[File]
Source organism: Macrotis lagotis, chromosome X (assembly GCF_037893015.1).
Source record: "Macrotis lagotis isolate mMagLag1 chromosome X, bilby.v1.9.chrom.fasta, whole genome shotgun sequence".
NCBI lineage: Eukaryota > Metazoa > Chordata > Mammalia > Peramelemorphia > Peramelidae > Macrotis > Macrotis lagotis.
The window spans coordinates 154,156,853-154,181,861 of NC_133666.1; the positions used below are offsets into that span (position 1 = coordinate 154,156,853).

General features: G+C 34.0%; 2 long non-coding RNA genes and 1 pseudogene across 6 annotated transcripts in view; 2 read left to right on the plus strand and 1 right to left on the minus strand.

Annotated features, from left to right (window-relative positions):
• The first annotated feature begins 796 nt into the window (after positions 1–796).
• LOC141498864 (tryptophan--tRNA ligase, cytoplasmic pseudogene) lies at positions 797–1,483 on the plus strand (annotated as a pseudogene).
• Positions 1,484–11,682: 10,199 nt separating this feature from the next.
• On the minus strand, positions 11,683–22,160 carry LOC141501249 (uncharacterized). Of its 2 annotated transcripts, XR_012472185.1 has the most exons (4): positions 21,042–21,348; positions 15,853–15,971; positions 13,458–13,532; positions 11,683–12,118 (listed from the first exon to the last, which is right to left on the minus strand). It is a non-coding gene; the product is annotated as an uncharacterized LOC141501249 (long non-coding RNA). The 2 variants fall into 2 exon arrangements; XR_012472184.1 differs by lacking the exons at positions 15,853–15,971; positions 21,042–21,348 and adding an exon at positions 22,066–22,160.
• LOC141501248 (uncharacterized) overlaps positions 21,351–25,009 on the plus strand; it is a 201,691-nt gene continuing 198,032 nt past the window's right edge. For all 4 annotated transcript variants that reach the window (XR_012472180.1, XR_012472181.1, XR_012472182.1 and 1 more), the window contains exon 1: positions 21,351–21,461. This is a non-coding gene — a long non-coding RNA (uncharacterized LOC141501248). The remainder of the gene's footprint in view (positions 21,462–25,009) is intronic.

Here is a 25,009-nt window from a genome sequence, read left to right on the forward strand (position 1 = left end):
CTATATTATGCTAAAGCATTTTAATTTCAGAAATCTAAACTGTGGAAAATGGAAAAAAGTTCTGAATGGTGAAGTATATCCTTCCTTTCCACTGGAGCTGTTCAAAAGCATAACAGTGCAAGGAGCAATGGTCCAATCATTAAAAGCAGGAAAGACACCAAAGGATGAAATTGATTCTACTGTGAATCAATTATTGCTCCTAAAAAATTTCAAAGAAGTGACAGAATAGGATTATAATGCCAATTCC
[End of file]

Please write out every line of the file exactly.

Source organism: Macrotis lagotis, chromosome X (assembly GCF_037893015.1).
Source record: "Macrotis lagotis isolate mMagLag1 chromosome X, bilby.v1.9.chrom.fasta, whole genome shotgun sequence".
NCBI lineage: Eukaryota > Metazoa > Chordata > Mammalia > Peramelemorphia > Peramelidae > Macrotis > Macrotis lagotis.
The window spans coordinates 154,156,853-154,181,861 of NC_133666.1; the positions used below are offsets into that span (position 1 = coordinate 154,156,853).

General features: G+C 34.0%; 2 long non-coding RNA genes and 1 pseudogene across 6 annotated transcripts in view; 2 read left to right on the plus strand and 1 right to left on the minus strand.

Annotated features, from left to right (window-relative positions):
• The first annotated feature begins 796 nt into the window (after positions 1–796).
• LOC141498864 (tryptophan--tRNA ligase, cytoplasmic pseudogene) lies at positions 797–1,483 on the plus strand (annotated as a pseudogene).
• Positions 1,484–11,682: 10,199 nt separating this feature from the next.
• On the minus strand, positions 11,683–22,160 carry LOC141501249 (uncharacterized). Of its 2 annotated transcripts, XR_012472185.1 has the most exons (4): positions 21,042–21,348; positions 15,853–15,971; positions 13,458–13,532; positions 11,683–12,118 (listed from the first exon to the last, which is right to left on the minus strand). It is a non-coding gene; the product is annotated as an uncharacterized LOC141501249 (long non-coding RNA). The 2 variants fall into 2 exon arrangements; XR_012472184.1 differs by lacking the exons at positions 15,853–15,971; positions 21,042–21,348 and adding an exon at positions 22,066–22,160.
• LOC141501248 (uncharacterized) overlaps positions 21,351–25,009 on the plus strand; it is a 201,691-nt gene continuing 198,032 nt past the window's right edge. For all 4 annotated transcript variants that reach the window (XR_012472180.1, XR_012472181.1, XR_012472182.1 and 1 more), the window contains exon 1: positions 21,351–21,461. This is a non-coding gene — a long non-coding RNA (uncharacterized LOC141501248). The remainder of the gene's footprint in view (positions 21,462–25,009) is intronic.

Here is a 25,009-nt window from a genome sequence, read left to right on the forward strand (position 1 = left end):
CTATATTATGCTAAAGCATTTTAATTTCAGAAATCTAAACTGTGGAAAATGGAAAAAAGTTCTGAATGGTGAAGTATATCCTTCCTTTCCACTGGAGCTGTTCAAAAGCATAACAGTGCAAGGAGCAATGGTCCAATCATTAAAAGCAGGAAAGACACCAAAGGATGAAATTGATTCTACTGTGAATCAATTATTGCTCCTAAAAAATTTCAAAGAAGTGACAGAATAGGATTATAATGCCAATTCC